To measure femoral torsion, the dancer is positioned in prone with the knee flexed 90 degrees. Femoral retro-torsion can be ascertained without external imaging by positioning the neck of the femor in the horizontal plane using "Nelaton's Line." This is the line that connects the anterior superior iliac spine with the ischial tuberosity. When the axis of the femoral neck is positioned horizontally, the proximal tip of the greater trochanter crosses Nelaton's line during hip joint rotation.1

The proper combination of femoral retroversion and passive hip external rotation should allow a dancer the best chance of optimal turnout without the need for dysfunctional compensatory strategies that lack aesthetic appeal and put the dancer at higher risk for repetitive overuse injury.8 Studies show training for optimal turnout is between the ages of 11 to 14 with ballet practice more than 6 hours per week (a minimum of 3 classes per week but optimally 4).1

Weak Abdominals

The emphasis on turnout and back extension sets the dancer up for weak abdominals. Early in his career, Joseph Pilates noted the characteristic of weak abdominals among the ballet dancers of the New York City Ballet. He didn't feel that the traditional standing barre routine addressed (but rather contributed to) this deficit. He built the "Reformer" as his "superior" supine version of barre exercise to allow better strengthening of core abdominal and lower extremity musculature. Regardless of access to more expensive Pilates equipment, the physical therapist can easily use aspects of Pilates floor/mat work and incorporate Pilates props to activate weakness in the abs, pelvic and shoulder girdle. Futhermore, Dynamic Myofascial Cupping (a variation of traditional myofascial release) can be an excellent method to release tight back muscles and fascia or to relieve localized muscle spasms brought on by excessive seasonal performances.

Related Content

Pilates and Ballet: A Photo Gallery

Click the link to see photos depicting the exercises and poses described in this article.


Functional Hip Screening for Weakness & Dysfunction:2
 
1. Unilateral Stance Crossover Test- This is a reliable functional screen for femoro-acetabular impingement. The test provokes/ re-creates medial groin pain. It is performed in unilateral stance on the involved leg while reaching over and across the body as far as possible without loss of balance.
2. Medial Triple Hop Test: Both a reliable and valid screening test that demonstrates objective difference between the leg function of the involved vs. the non-involved hip.
The test measures total excursion with 3 consecutive medial hops. That measurement is compared to that of the opposite leg. This is an excellent screening tool that can demonstrate objective improvement in performance before and after PT intervention. Certainly this kind of objective data is most relevant in today's competitive health market.

Other Screening Assessments:

1. Flexibility measures of ankles, hamstrings, quads and hip flexors
2. Patellar femoral tracking and patellar mobility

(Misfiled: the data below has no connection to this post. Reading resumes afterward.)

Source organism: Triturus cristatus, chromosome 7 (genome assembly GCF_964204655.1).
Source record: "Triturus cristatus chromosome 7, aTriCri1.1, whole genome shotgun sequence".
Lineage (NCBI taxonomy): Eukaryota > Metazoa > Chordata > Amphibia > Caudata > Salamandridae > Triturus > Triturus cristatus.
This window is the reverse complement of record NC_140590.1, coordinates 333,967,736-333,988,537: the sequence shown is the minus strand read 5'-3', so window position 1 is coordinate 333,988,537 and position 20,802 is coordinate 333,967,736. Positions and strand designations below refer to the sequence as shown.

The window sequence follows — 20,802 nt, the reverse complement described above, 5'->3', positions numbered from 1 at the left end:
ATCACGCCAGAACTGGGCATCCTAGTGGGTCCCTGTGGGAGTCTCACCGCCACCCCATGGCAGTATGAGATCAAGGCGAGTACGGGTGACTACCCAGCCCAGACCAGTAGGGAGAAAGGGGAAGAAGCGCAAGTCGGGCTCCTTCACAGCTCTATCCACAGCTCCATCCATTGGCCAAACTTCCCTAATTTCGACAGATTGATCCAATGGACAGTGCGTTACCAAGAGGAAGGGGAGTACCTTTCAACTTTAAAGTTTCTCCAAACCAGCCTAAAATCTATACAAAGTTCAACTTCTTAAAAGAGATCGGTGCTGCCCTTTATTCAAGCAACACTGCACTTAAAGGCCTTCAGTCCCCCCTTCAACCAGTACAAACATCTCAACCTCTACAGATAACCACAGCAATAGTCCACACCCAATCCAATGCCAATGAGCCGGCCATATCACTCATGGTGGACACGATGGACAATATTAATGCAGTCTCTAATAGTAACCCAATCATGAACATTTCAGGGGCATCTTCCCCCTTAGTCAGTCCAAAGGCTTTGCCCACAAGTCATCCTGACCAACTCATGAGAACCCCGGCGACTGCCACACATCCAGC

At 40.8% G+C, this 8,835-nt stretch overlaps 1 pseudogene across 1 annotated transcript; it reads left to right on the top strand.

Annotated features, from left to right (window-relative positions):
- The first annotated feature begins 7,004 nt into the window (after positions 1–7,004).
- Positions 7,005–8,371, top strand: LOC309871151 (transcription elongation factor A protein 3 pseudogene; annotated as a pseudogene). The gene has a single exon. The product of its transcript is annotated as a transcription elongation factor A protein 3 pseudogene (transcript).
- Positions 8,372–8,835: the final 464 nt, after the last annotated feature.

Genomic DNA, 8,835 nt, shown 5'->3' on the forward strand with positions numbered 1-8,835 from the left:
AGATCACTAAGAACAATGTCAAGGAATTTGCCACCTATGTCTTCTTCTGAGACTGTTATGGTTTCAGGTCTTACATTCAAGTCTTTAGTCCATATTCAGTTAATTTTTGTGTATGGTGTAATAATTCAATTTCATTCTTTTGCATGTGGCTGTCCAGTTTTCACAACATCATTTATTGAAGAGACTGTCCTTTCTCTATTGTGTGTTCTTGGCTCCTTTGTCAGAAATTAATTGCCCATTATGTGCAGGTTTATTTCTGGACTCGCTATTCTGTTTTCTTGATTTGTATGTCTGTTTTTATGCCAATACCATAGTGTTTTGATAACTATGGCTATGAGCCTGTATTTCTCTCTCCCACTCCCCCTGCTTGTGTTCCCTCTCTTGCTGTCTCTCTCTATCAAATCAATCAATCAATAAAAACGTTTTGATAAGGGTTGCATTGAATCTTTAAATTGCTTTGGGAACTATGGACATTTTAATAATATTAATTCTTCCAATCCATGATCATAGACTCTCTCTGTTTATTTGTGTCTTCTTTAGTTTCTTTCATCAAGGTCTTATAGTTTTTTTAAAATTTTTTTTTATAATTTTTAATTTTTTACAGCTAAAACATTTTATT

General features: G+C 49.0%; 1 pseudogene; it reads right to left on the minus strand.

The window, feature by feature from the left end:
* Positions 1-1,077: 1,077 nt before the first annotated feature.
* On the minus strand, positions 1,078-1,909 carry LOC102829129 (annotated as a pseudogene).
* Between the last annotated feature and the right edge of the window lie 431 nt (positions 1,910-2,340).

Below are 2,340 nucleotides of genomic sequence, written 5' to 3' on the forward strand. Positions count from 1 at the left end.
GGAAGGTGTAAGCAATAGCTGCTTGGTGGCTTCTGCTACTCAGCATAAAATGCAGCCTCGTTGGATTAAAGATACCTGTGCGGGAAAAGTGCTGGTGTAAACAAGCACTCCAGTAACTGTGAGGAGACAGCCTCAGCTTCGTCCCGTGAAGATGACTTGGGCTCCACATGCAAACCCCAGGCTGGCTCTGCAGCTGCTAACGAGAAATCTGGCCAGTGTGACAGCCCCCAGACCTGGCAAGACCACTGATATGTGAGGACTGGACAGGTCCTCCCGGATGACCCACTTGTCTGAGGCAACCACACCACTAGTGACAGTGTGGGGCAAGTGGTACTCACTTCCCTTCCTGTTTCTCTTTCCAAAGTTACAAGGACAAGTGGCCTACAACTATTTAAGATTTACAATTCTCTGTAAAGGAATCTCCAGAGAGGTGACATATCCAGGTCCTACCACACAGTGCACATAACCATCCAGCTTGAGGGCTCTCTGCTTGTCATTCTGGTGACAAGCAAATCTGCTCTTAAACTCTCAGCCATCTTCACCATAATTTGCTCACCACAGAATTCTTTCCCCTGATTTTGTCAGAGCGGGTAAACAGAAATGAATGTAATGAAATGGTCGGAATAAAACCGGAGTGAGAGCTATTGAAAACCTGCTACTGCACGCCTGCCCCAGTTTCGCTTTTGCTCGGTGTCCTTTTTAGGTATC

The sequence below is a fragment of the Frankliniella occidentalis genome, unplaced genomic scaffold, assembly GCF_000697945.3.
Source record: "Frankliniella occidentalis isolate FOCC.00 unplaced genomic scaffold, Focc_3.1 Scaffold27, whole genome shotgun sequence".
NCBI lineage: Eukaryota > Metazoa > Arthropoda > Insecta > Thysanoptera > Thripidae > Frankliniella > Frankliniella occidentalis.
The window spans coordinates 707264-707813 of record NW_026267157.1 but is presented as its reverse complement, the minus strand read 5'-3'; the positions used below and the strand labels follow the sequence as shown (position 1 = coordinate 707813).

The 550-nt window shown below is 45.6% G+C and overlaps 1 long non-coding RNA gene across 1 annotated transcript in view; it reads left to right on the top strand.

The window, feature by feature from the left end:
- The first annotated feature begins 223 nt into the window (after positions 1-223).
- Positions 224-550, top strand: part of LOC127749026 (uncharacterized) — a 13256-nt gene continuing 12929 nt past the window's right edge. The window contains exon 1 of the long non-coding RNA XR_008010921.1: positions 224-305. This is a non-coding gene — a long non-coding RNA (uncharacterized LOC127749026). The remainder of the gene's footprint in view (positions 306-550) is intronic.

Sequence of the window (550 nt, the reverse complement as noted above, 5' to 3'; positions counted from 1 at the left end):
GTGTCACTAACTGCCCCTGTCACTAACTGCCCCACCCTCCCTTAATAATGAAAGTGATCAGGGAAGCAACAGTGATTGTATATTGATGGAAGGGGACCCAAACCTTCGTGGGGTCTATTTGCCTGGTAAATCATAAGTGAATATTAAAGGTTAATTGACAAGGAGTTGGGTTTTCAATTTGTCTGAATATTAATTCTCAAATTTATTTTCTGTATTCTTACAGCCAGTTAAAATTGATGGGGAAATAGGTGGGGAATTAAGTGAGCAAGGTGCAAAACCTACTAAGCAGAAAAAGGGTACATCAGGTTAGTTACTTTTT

3. Knee and ankle alignment and stability with hops, landings, plies, and rising into demi-pointe (3)
4. Segmental spine mobility and stability testing
5. Scoliosis screening
6. Screening for signs of spondylolisthesis
7. Scapular alignment and strength assessment
8. Coordination and strength testing for oblique, rectus and transverse abdominals
9. Medial and lateral ankle strength
10. Big toe flexibility
11. Turnout flexibility and control (include measurement of prone femoral torsion and prone hip external rotation described previously)1,3
12. Alignment between tarsal bones of foot and tibia in full plantar-flexion as screening for advancement to training on-pointe3

References

1. D. Hamilton, P. Aronsen, J.H. Loken, I.M. Berg, R. Skotheim, D. Hopper, A. Clarke and N.K. Briffa, "Dance training intensity at 11-14 years is associated with retro-femoral torsion in classic ballet dancers" British J. Sports Med 2006 April: 40(4): 299-303.
2. Benjamin R Kivlan, PT, MS, OSC, SCS, Christopher R Carcia, PT, PhD, OCS, SCS, et al. "Reliability and Validity of Functional Performance Tests in Dancers with Hip Dysfunction" Int. J Sports Phys Ther: 2013 August; 8(4): 360-369.
3. David Weiss, MD, Rachel Anne Rist. MA, Gayanne Crossman, PT, EdM. "When Can I Start Pointe Work? Guidelines for Initiating Pointe Training" J Dance Med Sci 2009: vol.13(3), 90-92.
4. IADMS Education Committee (Kathryn Daniels, Chair), "The Challenge of the Adolescent Dancer" Int. Assoc Dance Med Sci., c 2000.
5. R. Ringham MS, K. Klump PhD, W. Kaye M.D., D.Stone, MD, et al. "Eating Disorder Symptomatology Among Ballet Dancers" Int. J. of Eat. Disorder,2006 Sept, (29): 503-508.
6. Twetchett EA, Koutedakis Y, Wyon MA. "Physiological Fitness and Professional Classical Ballet Performance: a Brief Review" J Strength Cond Res. 2009 Dec;23(9):2732-40.
7. Twetchett EA, Angioi M, Koutedakis Y, Wyon M. "Do Increases in Selected fitness parameters affect the Aesthetic Aspects of Classical Ballet Performance?" Med Probl Perform Art. 2011 Mar,26(1):35-8
8. Coplan JA, "Ballet Dancers' Turnout and Its Relationship to Self-Reported Injury". J Ortho Sports Phys Ther. 2002 Nov:32(11): 579-84.

Susan King is a senior outpatient physical therapist at East Cooper Medical Center in Mt. Pleasant, SC. For more information, visit www.eastcooperrehab.com